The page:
UN warns against civilian displacement in northeast Syria following US withdrawal
UN Mission in Libya condemns airstrike which injured children at riding club
Tolstoy lands in Geneva to mark a century of international cooperation
During a three-day mission to Djibouti, Ursula Mueller, the UN’s Humanitarian Affairs chief, saw for herself the huge impact that extreme weather events are having on the country.
Ms. Mueller spoke with the Saviano Abreu, from the UN Office for the Coordination of Humanitarian Affairs (OCHA) about the many humanitarian challenges facing the people of Djibouti.
Athens urged to fast-track asylum-seekers amid crisis over island shelters
‘Sixth straight year’ of at least 1,000 deaths in the Mediterranean
Plunge in Russians’ alcohol consumption linked to ‘dramatic’ rise in life expectancy
Two teenagers from opposite sides of the world made a special trip to the UN in Geneva recently to help mark 30 years of the Convention of the Rights of the Child – an international treaty that protects children from discrimination, violence and neglect. More important, perhaps, Maria, from Mexico, and Zycrel, from the Philippines, have also been advising UN rights experts on a “child-friendly” version of the Convention, too.
Human Rights Council agrees on fact-finding mission to Venezuela
Brutal violence in northern Nigeria forces thousands into Niger
Zimbabwe must act quicker on democratic vision, urges UN-appointed independent expert
As estimated 260 million children are not receiving an education, and the crisis is hampering their access to vital life skills and the jobs market. Leaders at the non-profit, TheirWorld, have committed to closing the education gap.
When it comes to finding out about the latest science on global warming, the Intergovernmental Panel on Climate Change – with its 195 Members – is a leading international authority. In an interview with UN News’s Daniel Johnson, IPCC Working Group chair Valérie Masson-Delmotte explains how important it is for Governments to act now to protect hundreds of millions of people in at-risk communities, from coastlines to mountain regions.
Afghan civilians must be spared bloodshed, UN mission urges warring parties (UNAMA)
UN child protection panel issues blueprint to tackle online sex offenders
Critical WHO supplies arrive in Sudan to manage cholera outbreak
Second Ebola vaccine for DRC is welcome, says UN health agency
Nigeria must act to stop housing crisis and forced evictions: rights expert
Harassment of human rights lawyer Jiang Tianyong must end, say experts
In this special Climate Summit edition of our flagship Lid is On podcast, participants explained just how they plan on doing their part, owning the pledge to curb carbon emissions as outlined in the 2015 Paris Climate Accord.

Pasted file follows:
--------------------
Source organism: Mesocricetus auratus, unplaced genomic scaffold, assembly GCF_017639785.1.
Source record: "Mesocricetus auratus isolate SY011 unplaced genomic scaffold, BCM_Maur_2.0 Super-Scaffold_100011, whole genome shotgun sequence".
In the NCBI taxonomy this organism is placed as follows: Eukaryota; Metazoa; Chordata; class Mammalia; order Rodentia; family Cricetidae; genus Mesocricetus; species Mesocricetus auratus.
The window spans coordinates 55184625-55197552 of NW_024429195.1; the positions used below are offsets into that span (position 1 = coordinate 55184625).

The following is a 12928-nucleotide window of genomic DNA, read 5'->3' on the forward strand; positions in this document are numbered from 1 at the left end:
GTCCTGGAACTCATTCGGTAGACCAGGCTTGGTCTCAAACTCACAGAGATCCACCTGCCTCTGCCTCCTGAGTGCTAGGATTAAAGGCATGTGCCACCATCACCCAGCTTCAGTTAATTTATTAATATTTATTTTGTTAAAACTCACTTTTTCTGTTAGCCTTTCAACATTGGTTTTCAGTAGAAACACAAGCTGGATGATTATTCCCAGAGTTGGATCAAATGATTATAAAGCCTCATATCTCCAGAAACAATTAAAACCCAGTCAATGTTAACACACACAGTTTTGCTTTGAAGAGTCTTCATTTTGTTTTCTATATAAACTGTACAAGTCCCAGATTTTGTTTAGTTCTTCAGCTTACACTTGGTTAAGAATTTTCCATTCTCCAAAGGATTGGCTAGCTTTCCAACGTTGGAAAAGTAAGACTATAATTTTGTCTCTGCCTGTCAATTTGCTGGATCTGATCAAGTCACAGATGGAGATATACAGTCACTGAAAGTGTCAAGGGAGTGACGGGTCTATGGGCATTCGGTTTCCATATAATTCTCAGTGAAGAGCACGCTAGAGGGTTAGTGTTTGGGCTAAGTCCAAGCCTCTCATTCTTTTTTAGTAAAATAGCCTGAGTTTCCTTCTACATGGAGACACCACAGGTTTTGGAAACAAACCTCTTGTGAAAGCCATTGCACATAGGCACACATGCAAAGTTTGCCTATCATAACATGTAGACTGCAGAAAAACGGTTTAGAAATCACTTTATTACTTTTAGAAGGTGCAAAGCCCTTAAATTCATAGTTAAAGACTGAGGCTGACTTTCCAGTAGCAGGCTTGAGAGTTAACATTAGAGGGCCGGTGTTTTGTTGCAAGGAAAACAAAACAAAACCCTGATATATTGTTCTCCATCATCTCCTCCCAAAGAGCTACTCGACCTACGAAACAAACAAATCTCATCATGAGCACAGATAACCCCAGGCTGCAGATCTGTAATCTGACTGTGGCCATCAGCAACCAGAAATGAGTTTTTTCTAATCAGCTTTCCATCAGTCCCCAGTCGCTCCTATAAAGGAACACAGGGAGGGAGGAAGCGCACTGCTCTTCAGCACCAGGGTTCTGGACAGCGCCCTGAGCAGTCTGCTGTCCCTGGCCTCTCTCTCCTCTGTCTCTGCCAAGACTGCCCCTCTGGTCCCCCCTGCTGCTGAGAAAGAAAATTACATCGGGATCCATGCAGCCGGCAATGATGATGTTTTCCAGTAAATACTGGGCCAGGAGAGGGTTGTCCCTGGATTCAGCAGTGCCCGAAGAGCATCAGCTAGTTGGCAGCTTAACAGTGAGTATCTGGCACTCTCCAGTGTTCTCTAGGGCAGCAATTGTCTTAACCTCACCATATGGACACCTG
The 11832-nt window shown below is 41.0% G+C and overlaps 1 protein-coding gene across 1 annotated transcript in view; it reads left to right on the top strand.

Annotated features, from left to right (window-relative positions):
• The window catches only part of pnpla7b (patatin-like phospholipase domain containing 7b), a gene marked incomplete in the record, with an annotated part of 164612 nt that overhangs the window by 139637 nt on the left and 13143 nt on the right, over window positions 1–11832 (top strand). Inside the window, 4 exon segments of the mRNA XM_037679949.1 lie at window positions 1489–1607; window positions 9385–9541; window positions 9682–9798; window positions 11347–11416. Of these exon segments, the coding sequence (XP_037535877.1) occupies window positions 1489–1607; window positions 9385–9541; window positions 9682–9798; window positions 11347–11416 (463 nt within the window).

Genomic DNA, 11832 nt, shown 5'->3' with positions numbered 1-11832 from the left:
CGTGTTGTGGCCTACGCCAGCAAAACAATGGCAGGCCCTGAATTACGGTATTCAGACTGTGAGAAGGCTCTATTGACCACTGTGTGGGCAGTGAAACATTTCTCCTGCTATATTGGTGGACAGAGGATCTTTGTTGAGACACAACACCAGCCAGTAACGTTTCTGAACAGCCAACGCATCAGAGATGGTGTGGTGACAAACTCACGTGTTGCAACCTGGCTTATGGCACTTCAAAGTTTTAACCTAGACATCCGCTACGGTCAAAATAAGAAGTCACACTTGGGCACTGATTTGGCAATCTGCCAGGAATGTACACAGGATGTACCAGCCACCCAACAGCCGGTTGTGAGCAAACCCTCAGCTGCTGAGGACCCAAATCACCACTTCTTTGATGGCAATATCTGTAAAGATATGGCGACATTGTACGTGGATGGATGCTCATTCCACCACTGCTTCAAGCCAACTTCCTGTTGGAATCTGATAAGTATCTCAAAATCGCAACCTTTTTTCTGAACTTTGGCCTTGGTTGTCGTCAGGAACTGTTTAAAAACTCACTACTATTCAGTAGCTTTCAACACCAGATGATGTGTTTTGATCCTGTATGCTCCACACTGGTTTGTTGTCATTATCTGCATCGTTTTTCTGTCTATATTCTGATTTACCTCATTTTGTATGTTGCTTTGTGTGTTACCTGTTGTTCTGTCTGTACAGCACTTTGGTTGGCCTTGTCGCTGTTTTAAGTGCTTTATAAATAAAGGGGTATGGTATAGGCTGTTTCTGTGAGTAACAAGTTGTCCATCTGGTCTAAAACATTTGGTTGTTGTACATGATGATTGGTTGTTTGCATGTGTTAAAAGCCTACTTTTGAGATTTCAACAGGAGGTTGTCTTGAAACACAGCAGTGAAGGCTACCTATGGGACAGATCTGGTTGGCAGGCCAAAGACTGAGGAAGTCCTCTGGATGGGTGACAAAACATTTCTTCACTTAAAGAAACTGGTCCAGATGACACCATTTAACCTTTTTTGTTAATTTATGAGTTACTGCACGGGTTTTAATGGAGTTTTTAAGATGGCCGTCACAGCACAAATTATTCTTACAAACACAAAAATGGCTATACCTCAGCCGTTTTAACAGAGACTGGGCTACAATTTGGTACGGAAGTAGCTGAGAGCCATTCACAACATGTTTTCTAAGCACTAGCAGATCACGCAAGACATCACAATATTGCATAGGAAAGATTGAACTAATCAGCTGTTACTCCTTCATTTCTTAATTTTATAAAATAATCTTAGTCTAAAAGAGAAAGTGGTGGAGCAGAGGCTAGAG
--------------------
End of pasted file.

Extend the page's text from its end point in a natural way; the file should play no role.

Climate Action Summit warns of ‘glaring’ gap in emissions commitments
Syria: UN chief announces progress on Constitutional Committee
Sign language protects ‘linguistic identity and cultural diversity’ of all users, says UN chief
As a UN Ambassador for Peace, renowned cellist Yo-Yo Ma inspires young people to support the Organization’s efforts to address climate change and other pressing issues such as hunger and HIV/AIDS.
Liling Huang asked Mr. Ma about his message for the nearly two million members of what he affectionately calls “Gen Z”: the biggest generation of young people in the planet’s history.
On this year’s Day of Peace, young people from around the world have been invited to take part in a ceremony at UN headquarters in New York
On Friday, Conor Lennon from UN News went to meet with two of the youth delegates, who are raising awareness of peace and climate change.
In this exclusive UN News interview, Melissa Fleming, new head of Global Communications here at the UN, talks to António Guterres for our Lid Is On podcast, about the power of effective international cooperation, on the road to 2030.
Migrant shooting in Libya, ‘irrefutable’ proof it’s not safe, say agencies
Refugee safety a priority amid rising xenophobic attacks in South Africa
In Yemen, record 12.4 million food-insecure people receive food assistance
UN and Red Cross chiefs unite for call to end use of explosive weapons in cities
Cameroon stresses commitment to tackle Boko Haram (#HRC42)
Mediterranean diet ‘must be protected and promoted’ for global well-being, says UN food agency
The UN’s first Youth Climate Summit takes place in New York this Saturday where participants will include hundreds of young advocates from around the world. One of them is 23-year-old Marie-Claire Graf from Switzerland, where her “Sustainability Week” initiative aims to turn universities into sustainable role-models.
Justice for Myanmar generals is coming, rights experts insist
$50 million appeal for Ukraine households on contact line to keep winter at bay
World leaders should “take young people seriously” to fix planet’s climate crisis, says activist